When students earn the MOS Word Associate certification, they have the support of Microsoft to prove that they are proficient with Word.
Because the MOS Word Associate certification is the only Microsoft-recognized basic Word certification, teachers across the country incorporate it into their computer applications courses.
In addition, many employers look for proficiency in Microsoft Word in new hires, and the MOS Word Associate certification proves those skills.
So how do you know you’re teaching the right information to help your students become MOS Word certified?
On this page, you’ll get an in-depth look at the concepts and skills on the MOS Word Associate exam.
We’ll also share a few tips to help prepare your students for the certification.
But before we get into the details of the MOS Word exam, let’s discuss the overarching MOS Certification Program!
What Is the MOS Certification Program?
The Microsoft Office Specialist (MOS) certification program is designed to assess someone’s knowledge and skills with Microsoft Office applications.
The MOS certification program was first launched by Microsoft in 2010 as a way to help prepare students for college and the workplace.
The certification program is administered by Certiport, a well-known provider of curriculum resources and certifications.
The MOS certification program includes exams for seven Microsoft applications:
Certiport provides exams for multiple versions of each application (2013, 2016, 2019, and 365) and some applications have expert and master level certification options.
These variations add up to more than 20 different MOS certifications across the Microsoft Office application suite!
We’ll focus specifically on the Microsoft Office Specialist Word Associate 2019/365 Exam (Exam MO-100) because it’s the most commonly used MOS certification at the time of publication.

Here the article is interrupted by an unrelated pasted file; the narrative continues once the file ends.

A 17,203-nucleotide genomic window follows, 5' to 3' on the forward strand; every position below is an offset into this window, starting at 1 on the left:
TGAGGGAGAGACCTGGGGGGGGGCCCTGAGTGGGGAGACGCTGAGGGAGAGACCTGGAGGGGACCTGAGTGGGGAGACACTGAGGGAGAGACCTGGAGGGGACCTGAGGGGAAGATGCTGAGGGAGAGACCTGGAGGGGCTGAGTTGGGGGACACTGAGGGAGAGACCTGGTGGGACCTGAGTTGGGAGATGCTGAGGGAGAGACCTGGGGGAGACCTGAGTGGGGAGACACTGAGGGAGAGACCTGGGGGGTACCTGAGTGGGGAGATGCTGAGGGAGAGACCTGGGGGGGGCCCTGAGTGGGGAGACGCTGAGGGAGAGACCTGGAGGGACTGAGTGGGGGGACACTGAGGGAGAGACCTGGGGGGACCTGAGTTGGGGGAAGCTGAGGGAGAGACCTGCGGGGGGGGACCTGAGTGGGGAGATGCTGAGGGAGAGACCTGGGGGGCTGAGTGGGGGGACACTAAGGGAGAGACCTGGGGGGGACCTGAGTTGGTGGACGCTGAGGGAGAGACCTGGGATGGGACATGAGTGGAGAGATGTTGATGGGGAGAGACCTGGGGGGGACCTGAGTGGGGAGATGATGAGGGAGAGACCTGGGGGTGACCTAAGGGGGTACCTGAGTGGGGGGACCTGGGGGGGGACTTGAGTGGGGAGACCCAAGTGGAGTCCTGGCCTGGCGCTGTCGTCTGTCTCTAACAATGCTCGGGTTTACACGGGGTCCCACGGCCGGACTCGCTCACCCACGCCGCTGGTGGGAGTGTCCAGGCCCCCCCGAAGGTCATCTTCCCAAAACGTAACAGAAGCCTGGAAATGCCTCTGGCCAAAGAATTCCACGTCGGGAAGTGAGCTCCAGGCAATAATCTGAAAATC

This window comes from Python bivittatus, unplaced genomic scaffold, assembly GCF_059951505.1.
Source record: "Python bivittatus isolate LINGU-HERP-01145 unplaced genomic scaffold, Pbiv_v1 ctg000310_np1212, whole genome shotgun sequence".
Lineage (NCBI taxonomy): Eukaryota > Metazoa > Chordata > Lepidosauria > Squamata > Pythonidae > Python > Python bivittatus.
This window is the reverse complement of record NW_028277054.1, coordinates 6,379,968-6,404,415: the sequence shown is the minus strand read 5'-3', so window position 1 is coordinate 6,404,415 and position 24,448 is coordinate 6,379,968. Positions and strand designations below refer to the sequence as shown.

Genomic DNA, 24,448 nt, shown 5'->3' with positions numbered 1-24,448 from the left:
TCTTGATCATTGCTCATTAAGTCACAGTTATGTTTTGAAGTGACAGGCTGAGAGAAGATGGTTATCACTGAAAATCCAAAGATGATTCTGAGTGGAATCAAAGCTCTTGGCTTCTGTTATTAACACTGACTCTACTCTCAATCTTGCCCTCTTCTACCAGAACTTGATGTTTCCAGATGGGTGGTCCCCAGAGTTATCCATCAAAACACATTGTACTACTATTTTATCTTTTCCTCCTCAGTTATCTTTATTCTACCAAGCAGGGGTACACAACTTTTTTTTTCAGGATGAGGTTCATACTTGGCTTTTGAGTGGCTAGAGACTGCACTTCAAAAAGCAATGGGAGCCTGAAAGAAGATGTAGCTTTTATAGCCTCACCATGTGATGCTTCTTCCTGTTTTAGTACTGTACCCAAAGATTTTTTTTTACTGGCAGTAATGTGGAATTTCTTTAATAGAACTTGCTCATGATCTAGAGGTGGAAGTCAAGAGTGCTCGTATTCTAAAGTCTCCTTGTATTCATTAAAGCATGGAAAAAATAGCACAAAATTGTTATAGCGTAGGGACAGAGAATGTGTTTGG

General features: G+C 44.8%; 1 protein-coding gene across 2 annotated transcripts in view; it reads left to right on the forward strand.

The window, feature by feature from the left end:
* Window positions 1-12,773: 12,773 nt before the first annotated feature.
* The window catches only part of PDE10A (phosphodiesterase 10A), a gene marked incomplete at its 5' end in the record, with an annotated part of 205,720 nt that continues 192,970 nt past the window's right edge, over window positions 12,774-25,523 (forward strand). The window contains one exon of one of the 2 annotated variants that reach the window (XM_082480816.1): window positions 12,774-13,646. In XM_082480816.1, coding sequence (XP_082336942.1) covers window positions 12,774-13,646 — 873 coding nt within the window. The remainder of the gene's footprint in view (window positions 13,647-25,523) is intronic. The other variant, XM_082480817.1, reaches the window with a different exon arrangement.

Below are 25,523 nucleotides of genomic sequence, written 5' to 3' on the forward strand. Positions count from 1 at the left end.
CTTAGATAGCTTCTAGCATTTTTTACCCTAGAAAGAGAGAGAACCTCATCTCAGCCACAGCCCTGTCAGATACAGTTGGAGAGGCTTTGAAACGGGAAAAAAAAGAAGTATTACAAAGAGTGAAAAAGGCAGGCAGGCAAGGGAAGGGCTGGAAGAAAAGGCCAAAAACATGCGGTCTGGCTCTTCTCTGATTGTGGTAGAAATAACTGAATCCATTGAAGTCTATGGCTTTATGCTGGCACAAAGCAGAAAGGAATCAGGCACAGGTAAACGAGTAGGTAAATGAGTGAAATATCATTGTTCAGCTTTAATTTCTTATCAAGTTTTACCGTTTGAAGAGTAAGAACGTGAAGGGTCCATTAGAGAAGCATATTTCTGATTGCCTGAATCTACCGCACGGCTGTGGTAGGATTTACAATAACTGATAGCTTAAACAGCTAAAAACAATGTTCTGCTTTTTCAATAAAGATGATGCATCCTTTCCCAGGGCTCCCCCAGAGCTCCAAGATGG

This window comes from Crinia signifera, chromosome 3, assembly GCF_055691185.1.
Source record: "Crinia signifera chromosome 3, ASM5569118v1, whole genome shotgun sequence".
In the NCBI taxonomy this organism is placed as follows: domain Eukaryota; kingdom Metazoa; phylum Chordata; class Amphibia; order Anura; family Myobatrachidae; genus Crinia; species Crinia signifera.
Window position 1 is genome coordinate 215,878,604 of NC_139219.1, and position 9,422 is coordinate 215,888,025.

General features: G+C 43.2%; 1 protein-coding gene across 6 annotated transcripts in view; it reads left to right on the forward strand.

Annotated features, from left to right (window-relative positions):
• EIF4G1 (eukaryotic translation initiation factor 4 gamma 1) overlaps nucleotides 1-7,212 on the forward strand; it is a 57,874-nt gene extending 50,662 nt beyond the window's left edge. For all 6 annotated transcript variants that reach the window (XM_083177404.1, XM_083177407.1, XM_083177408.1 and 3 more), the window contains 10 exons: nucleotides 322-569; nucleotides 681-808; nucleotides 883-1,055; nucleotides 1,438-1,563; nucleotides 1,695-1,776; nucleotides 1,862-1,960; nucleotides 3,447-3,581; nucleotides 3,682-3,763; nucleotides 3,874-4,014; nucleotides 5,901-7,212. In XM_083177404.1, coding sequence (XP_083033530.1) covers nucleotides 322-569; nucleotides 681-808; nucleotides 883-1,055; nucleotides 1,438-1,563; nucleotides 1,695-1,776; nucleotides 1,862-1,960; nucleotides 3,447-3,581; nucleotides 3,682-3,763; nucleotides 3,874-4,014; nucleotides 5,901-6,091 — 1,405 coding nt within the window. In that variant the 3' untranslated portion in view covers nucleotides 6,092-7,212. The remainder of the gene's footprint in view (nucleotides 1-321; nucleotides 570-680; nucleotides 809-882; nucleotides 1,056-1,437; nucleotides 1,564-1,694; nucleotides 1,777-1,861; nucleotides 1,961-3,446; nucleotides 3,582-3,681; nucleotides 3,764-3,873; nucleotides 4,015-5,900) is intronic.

Now that you know about the MOS certification program as a whole, let’s get into the details of the MOS Word exam!
How Is the MOS Word Certification Structured?
The MOS Word Associate 2019/365 exam proves students have mastered document creation, collaboration, and communication when using Word.
The exam is made up of 35 questions across six objective domains:
- Manage Documents
- Insert and Format Text, Paragraphs, and Sections
- Manage Tables and Lists
- Create and Manage References
- Insert and Format Graphic Elements
- Manage Document Collaboration
Each domain includes a varying number of concepts and skills students need to know to become proficient with Microsoft Word.
Domain 1 - Manage Documents
The Manage Documents domain includes four subdomains:
- 1.1 - Navigate within documents
- 1.2 - Format documents
- 1.3 - Save and share documents
- 1.4 - Inspect documents for issues
In total, there are 15 concepts and tasks students must know, such as applying style sets, inserting headers, and modifying print settings.
Domain 2 - Insert and Format Text, Paragraphs, and Sections
The Insert and Format Text, Paragraphs, and Sections domain is made up of three subdomains:
- 2.1 - Insert text and paragraphs
- 2.2 - Format text and paragraphs
- 2.3 - Create and configure document sections
Overall, these subdomains contain 10 tasks, including inserting symbols, applying text effects, and inserting page breaks.
Domain 3 - Manage Tables and Lists
The Manage Tables and Lists domain includes three subdomains:
- 3.1 - Create tables
- 3.2 - Modify tables
- 3.3 - Create and modify lists